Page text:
A brain bleed, more commonly known as a brain hemorrhage, is localized bleeding that occurs from an artery bursting in the brain. A brain bleed is considered a type of stroke and is responsible for approximately 13 percent of all strokes, reports WebMD.
Causes of a brain bleed include high blood pressure, blood vessels abnormalities, liver disease and amyloid angiopathy, which is an abnormality of blood vessel walls, according to WebMD. Risk factors increase with hypertension and aging. Brain bleeding, called hemorrhage, irritates the brain tissues
A sudden, severe headache, seizures, weakness in the arms or legs, nausea, vomiting and lethargy are some of the symptoms of a brain hemorrhage, or brain bleeding, notes WebMD. Brain bleeding is a very serious medical condition, and people displaying its symptoms should seek medical help immediately
Home treatments for nose bleeds in the elderly include ice, a cotton ball soaked in vinegar, gauze soaked in petroleum jelly or pinching the nostrils closed for 10 minutes. Nose bleeds are either anterior or posterior. Posterior nose bleeds often can't be managed at home and require a doctor.
Symptoms of a slow brain bleed, called a subdural hematoma, can include dizziness, change in behavior, confusion and headaches, WebMD notes. In very slow growing hematomas, a person may not exhibit symptoms for two weeks.
A brain bleed or brain hemorrhage is treated with surgery and medications, such as painkillers, corticosteroids, diuretics to reduce swelling and anticonvulsants to control seizures, according to WebMD. Treatment for a brain hemorrhage depends on its location, cause and the extent of the bleeding.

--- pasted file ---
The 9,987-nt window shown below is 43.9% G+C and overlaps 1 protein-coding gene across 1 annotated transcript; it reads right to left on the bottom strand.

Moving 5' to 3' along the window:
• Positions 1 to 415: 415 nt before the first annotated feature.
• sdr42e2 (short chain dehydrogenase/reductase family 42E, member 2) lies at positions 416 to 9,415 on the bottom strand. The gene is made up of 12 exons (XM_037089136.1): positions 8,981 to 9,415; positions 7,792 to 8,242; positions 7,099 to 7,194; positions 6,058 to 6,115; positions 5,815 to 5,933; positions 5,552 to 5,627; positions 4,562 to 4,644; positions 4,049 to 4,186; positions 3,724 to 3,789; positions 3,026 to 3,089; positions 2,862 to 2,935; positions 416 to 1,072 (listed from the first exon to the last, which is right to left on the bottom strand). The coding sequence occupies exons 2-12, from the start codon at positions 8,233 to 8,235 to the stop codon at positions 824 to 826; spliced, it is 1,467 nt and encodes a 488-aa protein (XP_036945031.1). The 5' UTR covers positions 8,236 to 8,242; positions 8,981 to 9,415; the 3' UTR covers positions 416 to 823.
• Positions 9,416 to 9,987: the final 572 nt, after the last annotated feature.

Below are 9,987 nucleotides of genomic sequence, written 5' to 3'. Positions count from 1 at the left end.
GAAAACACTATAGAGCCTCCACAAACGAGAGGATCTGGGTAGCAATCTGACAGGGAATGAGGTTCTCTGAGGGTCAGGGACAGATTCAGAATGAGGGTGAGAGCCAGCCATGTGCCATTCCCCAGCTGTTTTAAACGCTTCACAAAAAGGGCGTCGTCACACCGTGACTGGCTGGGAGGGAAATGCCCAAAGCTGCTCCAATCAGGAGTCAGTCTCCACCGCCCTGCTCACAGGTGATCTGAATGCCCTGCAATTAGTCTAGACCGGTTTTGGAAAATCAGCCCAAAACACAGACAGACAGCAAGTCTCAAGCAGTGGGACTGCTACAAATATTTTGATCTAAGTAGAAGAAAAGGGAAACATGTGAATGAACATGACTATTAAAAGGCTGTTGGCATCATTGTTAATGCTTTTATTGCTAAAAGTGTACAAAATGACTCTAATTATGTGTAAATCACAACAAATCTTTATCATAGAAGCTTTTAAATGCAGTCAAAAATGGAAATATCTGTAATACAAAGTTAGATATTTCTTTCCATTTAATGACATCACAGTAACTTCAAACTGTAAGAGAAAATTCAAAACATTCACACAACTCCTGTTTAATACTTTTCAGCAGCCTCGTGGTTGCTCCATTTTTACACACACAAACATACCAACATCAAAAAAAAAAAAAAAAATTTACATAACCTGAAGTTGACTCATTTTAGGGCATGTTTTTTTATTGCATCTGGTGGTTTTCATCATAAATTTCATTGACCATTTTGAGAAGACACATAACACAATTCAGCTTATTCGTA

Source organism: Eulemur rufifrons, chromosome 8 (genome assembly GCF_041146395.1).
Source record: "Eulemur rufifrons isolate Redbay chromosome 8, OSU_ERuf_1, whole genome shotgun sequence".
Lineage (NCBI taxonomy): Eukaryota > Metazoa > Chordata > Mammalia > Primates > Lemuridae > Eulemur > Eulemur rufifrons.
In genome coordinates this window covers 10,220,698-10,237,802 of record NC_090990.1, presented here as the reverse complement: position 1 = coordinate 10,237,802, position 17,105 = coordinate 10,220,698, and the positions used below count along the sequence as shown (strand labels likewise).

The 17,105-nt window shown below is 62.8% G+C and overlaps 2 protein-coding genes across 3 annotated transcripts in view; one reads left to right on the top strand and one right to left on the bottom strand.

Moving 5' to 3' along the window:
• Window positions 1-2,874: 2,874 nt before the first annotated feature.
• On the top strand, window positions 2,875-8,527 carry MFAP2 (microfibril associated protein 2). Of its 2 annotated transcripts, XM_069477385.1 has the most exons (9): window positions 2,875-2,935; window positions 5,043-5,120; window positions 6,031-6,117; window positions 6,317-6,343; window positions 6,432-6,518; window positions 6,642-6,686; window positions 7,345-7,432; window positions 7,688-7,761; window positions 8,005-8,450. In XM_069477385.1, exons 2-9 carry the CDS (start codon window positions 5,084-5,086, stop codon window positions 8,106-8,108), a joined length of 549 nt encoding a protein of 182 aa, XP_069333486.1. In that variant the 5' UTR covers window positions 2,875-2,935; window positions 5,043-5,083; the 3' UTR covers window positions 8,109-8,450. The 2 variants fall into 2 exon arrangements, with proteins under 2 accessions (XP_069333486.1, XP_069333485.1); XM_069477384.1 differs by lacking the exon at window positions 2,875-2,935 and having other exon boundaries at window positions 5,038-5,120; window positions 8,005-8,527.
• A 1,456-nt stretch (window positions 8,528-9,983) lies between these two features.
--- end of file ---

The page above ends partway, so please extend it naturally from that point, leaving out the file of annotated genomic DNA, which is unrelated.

Treatment for fluid on the brain, or hydrocephalus, involves draining the fluid and redirecting its flow away from the brain, according to Healthline. Recovery from the condition varies depending on the severity of the symptoms and how much damage is present. Children with the condition often suffer
The recovery time from a stroke varies depending upon its severity and any related complications, states Mayo Clinic. This takes months or years in most cases, although some patients may recover quickly. Patients who begin stroke rehabilitation as soon as possible are more likely to make full recove
Common needs of the elderly include a healthy diet, safety, medical care and assistance with mobility. The use of assistive devices such as higher toilet seats and handrails in the bathroom minimize risks of falling.
The recovery process for a right-brain stroke involves rehabilitation with training and tools to compensate for the particular deficits of each patient, which vary from one person to another, says University of Pittsburgh Medical Center. Right-brain strokes in particular often cause vision problems,